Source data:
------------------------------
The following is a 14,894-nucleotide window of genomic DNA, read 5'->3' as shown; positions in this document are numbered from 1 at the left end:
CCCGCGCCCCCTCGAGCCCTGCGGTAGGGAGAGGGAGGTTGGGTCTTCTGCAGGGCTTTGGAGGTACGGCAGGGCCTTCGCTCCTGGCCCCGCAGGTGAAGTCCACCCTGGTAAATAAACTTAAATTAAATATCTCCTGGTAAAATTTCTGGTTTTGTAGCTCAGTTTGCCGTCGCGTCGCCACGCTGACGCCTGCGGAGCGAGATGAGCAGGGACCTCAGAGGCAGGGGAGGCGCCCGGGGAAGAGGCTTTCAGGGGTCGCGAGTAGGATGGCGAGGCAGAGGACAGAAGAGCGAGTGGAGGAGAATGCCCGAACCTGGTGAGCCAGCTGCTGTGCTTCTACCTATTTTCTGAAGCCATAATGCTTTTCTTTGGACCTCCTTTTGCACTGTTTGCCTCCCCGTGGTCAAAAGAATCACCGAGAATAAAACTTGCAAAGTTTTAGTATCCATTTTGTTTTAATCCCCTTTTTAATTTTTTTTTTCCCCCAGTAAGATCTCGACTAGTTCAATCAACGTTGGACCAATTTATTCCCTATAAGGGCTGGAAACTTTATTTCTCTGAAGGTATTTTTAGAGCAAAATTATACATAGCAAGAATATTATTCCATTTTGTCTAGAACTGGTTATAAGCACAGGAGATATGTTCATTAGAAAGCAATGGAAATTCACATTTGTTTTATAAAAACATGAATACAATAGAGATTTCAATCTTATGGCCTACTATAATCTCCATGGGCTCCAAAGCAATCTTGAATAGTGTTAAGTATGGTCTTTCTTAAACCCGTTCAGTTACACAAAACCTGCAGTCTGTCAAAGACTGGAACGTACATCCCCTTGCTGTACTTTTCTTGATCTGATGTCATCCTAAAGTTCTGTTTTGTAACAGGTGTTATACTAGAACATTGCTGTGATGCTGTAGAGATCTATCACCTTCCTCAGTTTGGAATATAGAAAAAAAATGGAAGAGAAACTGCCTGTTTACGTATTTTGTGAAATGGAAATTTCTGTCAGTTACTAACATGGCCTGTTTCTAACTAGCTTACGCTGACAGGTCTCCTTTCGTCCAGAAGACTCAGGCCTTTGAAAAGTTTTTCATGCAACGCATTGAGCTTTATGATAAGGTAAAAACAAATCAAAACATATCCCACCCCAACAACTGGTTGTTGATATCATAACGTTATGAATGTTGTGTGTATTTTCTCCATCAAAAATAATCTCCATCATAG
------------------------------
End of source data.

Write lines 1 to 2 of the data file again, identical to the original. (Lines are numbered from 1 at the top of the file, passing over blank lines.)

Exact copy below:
The following is a 14,894-nucleotide window of genomic DNA, read 5'->3' as shown; positions in this document are numbered from 1 at the left end:
CCCGCGCCCCCTCGAGCCCTGCGGTAGGGAGAGGGAGGTTGGGTCTTCTGCAGGGCTTTGGAGGTACGGCAGGGCCTTCGCTCCTGGCCCCGCAGGTGAAGTCCACCCTGGTAAATAAACTTAAATTAAATATCTCCTGGTAAAATTTCTGGTTTTGTAGCTCAGTTTGCCGTCGCGTCGCCACGCTGACGCCTGCGGAGCGAGATGAGCAGGGACCTCAGAGGCAGGGGAGGCGCCCGGGGAAGAGGCTTTCAGGGGTCGCGAGTAGGATGGCGAGGCAGAGGACAGAAGAGCGAGTGGAGGAGAATGCCCGAACCTGGTGAGCCAGCTGCTGTGCTTCTACCTATTTTCTGAAGCCATAATGCTTTTCTTTGGACCTCCTTTTGCACTGTTTGCCTCCCCGTGGTCAAAAGAATCACCGAGAATAAAACTTGCAAAGTTTTAGTATCCATTTTGTTTTAATCCCCTTTTTAATTTTTTTTTTCCCCCAGTAAGATCTCGACTAGTTCAATCAACGTTGGACCAATTTATTCCCTATAAGGGCTGGAAACTTTATTTCTCTGAAGGTATTTTTAGAGCAAAATTATACATAGCAAGAATATTATTCCATTTTGTCTAGAACTGGTTATAAGCACAGGAGATATGTTCATTAGAAAGCAATGGAAATTCACATTTGTTTTATAAAAACATGAATACAATAGAGATTTCAATCTTATGGCCTACTATAATCTCCATGGGCTCCAAAGCAATCTTGAATAGTGTTAAGTATGGTCTTTCTTAAACCCGTTCAGTTACACAAAACCTGCAGTCTGTCAAAGACTGGAACGTACATCCCCTTGCTGTACTTTTCTTGATCTGATGTCATCCTAAAGTTCTGTTTTGTAACAGGTGTTATACTAGAACATTGCTGTGATGCTGTAGAGATCTATCACCTTCCTCAGTTTGGAATATAGAAAAAAAATGGAAGAGAAACTGCCTGTTTACGTATTTTGTGAAATGGAAATTTCTGTCAGTTACTAACATGGCCTGTTTCTAACTAGCTTACGCTGACAGGTCTCCTTTCGTCCAGAAGACTCAGGCCTTTGAAAAGTTTTTCATGCAACGCATTGAGCTTTATGATAAGGTAAAAACAAATCAAAACATATCCCACCCCAACAACTGGTTGTTGATATCATAACGTTATGAATGTTGTGTGTATTTTCTCCATCAAAAATAATCTCCATCATAG